Department of Biochemistry
Iowa City, IA 52242-1109 USA
fax: (319) 335-9570
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Bryce Plapp, PhD
Carver College of Medicine
University of Iowa
51 Newton Rd, 4-550 BSB
Iowa City, IA 52242
Phone: (319) 335-7909
Fax: (319) 335-9570
Alcohol dehydrogenases are enzymes used in yeast for the production of ethanol by fermentation of glucose and by man for the metabolism of alcohols. The five human alcohol dehydrogenases differ in specificities for substrates; their roles in normal metabolism and the pathogenesis of alcoholism are yet to be discovered. We are using protein engineering, steady-state and transient kinetics, chemical modification and x-ray crystallography to investigate the structure and catalytic mechanism of the enzymes. The diagram below shows the active site of the horse liver enzyme, based on X-ray studies. Site-directed mutagenesis is being used to prepare variants of the liver and yeast enzymes for studies on the catalytic mechanism and conformational flexibility. The size of the substrate binding pocket is being varied in order to study determinants of specificity. The overall structure of the protein, the tertiary and quaternary arrangements, are being modified so as to make a minimal catalytic unit and to study the role of dynamics in catalysis. The variant enzymes are crystallized for the determination of the three-dimensional structures.
Such fundamental studies expand our knowledge of enzyme catalysis and provide a basis for the design of specific agents that can increase or decrease the activity of liver alcohol dehydrogenase in vivo. We have designed and synthesized specific inhibitors of the enzyme and have found some to be effective in inhibiting ethanol metabolism. These compounds have been patented for their potential use in treatment of humans poisoned by methanol or ethylene glycol. Our studies show that liver alcohol dehydrogenases are rate-limiting factors in metabolism of ethanol. We think that the rational design of therapeutic agents, based on the knowledge of the three-dimensional structure, chemistry, and mechanism of enzymes, will lead to more efficacious drugs for treatment of alcoholism and other diseases.
Download kinetics programs for PCs operating under DOS or Windows: Cleland’s programs for fitting and graphing steady-state enzyme kinetic data. Frieden’s KINSIM and FITSIM programs for simulating progress curves. Read the .DOC or .TXT files for information on uncompressing and installing the programs. Included are sample input files for these programs: e.g., .STD files for Cleland’s programs and .MEC, .SIM, .SAV, .RDF, and .FDT Frieden’s programs. Download Kin Dist [.zip format].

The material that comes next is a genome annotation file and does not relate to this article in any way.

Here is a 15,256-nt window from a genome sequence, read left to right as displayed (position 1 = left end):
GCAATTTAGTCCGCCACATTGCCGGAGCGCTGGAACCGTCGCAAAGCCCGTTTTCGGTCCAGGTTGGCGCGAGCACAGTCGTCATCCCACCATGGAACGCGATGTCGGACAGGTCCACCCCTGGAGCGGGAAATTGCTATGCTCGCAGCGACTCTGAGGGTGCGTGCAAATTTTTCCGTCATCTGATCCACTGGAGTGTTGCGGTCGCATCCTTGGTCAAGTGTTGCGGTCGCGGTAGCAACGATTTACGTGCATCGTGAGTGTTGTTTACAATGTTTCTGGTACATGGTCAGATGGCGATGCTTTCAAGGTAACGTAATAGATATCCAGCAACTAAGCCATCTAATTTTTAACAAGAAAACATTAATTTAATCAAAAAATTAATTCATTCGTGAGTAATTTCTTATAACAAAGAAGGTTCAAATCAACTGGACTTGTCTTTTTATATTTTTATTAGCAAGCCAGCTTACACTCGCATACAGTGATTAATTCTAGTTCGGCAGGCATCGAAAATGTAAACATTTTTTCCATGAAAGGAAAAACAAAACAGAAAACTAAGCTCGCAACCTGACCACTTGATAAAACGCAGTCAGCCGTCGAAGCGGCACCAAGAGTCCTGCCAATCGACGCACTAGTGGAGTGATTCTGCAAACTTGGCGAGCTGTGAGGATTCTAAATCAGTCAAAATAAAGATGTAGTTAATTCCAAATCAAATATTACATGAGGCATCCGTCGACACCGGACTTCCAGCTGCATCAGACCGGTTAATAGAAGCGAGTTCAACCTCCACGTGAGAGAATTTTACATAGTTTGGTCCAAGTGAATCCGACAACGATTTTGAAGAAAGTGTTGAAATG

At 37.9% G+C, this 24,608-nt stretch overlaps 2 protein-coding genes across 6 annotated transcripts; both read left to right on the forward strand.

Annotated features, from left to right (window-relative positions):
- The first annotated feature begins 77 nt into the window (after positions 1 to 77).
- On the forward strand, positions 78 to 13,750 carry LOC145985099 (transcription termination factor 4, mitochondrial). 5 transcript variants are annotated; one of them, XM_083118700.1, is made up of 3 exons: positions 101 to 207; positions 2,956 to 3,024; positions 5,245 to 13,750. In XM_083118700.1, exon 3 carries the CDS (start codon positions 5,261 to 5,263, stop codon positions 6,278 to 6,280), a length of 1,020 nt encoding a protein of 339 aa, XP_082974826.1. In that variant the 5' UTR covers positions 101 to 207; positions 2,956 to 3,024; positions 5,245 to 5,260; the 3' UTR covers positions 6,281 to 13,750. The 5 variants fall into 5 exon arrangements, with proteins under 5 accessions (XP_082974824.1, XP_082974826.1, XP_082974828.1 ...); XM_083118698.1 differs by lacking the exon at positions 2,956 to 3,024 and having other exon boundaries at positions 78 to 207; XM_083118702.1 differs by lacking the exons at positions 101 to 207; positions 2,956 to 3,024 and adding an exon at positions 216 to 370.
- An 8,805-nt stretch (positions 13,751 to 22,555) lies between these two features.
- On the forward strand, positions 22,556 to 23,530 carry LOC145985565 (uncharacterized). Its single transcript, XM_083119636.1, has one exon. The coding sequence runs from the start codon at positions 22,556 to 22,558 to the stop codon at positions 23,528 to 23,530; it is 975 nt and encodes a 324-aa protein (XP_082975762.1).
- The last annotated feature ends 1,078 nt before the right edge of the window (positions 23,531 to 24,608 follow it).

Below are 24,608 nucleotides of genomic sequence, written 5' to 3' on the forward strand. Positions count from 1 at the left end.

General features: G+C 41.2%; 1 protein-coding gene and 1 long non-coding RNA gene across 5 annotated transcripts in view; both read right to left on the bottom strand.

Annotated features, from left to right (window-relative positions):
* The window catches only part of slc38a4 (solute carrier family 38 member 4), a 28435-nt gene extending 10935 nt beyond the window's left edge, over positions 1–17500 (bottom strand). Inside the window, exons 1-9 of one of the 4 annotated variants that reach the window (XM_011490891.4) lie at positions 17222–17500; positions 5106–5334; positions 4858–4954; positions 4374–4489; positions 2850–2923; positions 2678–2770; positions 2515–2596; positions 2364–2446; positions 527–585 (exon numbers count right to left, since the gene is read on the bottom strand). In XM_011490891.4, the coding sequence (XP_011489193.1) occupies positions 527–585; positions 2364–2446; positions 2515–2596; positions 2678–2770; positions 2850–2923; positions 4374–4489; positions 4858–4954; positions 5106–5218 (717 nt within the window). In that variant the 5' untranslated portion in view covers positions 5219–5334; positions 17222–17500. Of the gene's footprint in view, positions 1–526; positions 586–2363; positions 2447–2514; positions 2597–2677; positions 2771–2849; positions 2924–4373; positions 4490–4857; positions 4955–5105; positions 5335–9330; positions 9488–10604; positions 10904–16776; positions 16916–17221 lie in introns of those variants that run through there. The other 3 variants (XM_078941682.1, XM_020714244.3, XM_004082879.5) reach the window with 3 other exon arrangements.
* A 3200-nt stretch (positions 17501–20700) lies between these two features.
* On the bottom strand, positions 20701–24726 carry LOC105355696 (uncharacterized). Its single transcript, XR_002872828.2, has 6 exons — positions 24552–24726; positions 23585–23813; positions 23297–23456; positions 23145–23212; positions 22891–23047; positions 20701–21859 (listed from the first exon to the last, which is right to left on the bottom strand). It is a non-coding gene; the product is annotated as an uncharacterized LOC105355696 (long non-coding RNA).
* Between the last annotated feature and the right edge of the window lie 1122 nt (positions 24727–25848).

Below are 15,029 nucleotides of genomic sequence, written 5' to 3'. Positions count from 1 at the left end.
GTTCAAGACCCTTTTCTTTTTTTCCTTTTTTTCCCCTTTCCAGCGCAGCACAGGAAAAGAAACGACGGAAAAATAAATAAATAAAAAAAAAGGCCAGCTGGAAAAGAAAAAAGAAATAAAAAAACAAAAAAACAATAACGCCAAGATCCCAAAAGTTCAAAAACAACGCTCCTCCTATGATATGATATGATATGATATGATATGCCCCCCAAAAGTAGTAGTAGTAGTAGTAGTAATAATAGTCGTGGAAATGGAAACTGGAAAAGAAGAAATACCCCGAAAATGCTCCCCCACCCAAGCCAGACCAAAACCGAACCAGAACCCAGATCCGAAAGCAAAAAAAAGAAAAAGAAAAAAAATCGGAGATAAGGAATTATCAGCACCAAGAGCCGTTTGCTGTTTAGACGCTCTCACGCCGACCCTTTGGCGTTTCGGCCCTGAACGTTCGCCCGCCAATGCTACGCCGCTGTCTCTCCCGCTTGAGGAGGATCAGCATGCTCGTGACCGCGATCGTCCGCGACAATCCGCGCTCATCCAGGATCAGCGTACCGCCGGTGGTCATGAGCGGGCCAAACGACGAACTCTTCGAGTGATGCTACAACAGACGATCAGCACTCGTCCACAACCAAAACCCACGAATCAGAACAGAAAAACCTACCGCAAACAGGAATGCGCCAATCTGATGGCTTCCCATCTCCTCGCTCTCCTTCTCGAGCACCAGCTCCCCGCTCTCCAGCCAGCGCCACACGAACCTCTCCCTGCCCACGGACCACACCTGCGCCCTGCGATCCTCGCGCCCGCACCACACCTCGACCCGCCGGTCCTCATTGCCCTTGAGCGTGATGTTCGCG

Herdendorf, T. J., Plapp, B.V. Origins of the high catalytic activity of human alcohol dehydrogenase 4 studied with horse liver A317C alcohol dehydrogenase. (2011) Chem Biol Interact 191: 42-47. Download reprint pdf
Pal, S., Park, D.H., and Plapp, B.V. (2009) Activity of yeast alcohol dehydrogenases on benzyl alcohols and benzaldehydes Characterization of ADH1 from Saccharomyces carlsbergensis and transition state analysis. Chem Biol Interact, Mar 16;178(1-3):16-23. Download reprint pdf
Kovaleva, E.G., and Plapp, B.V. (2005) Deprotonation of the horse liver alcohol dehydrogenase-NAD+ complex controls formation of the ternary complexes. Biochemistry, Sep 27;44(38):12797-12808. Download reprint pdf
Plapp, B.V. and Berst, K.B. (2006) Human alcohol dehydrogenase 4: Mechanism, specificity and effects of ethanol on retinoid metabolism in Enzymology and Molecular Biology of Carbonyl Metabolism - 12. Henry Weiner, Bryce V. Plapp, Ronald Lindahl, and Edmund Maser, Eds., University Press, West Lafayette, IN, pp. 190-199.
Plapp, B.V., and Berst, K.B. (2005) Human alcohol dehydrogenase 4: Mechanism, specificity, and effects of ethanol on retinoid metabolism, in H. Weiner (Ed.) Enzymology and Molecular Biology of Carbonyl Metabolism: Aldehyde Dehydrogenase, Aldo-Keto Reductase and Alcohol Dehydrogenase, Purdue University Press, pp. 187-196.
Catalysis by alcohol dehydrogenases. Bryce V. Plapp, in Isotope effects in chemistry and biology (Amnon Kohen and Hans-Heinrich Limbach, eds.), CRC Press 2005, pp. 811-835.
Kovaleva, E.G., and Plapp, B.V. (2005) Deprotonation of the horse liver alcohol dehydrogenase-NAD+ complex controls formation of the ternary complexes. Biochemistry 44:12797-12808.
Collins, X.H., Harmon, S.D., Kaduce, T.L., Berst, K.B., Fang, X., Moore, S.A., Raju, T.V., Falck, J.R., Weintraub, N.L., Duester, G., Plapp, B.V., and Spector, A.A. (2005) w-Oxidation of 20-hydroxyeicosatetraenoic Acid (20-HETE) in cerebral microvascular smooth muscle and endothelium by alcohol dehydrogenase 4. J. Biol. Chem. 280:33157-33164.
LeBrun, L.A., Park, D.-H., Ramaswamy, S., and Plapp, B.V. (2004) Participation of histidine-51 in catalysis by horse liver alcohol dehydrogenase. Biochemistry 43: 3014-3026.
Strömberg, P., Svensson, S., Berst, K.B., Plapp, B.V., and Höög, J.-O. (2004) Enzymatic mechanism of low-activity mouse alcohol dehydrogenase 2. Biochemistry 43:1323-1328.
Venkataramaiah, T.H. and Plapp, B.V. (2003) Formamides mimic aldehydes and inhibit liver alcohol dehydrogenases and ethanol metabolism. J. Biol. Chem. 278:36699-36706.
Figure 1. Structure of horse liver alcohol dehydrogenase complexed with substrates (Ramaswamy et al., 1994)
Figure 2. Evolutionary tree prepared by Jeniffer L. Mitchell March 24, 1998
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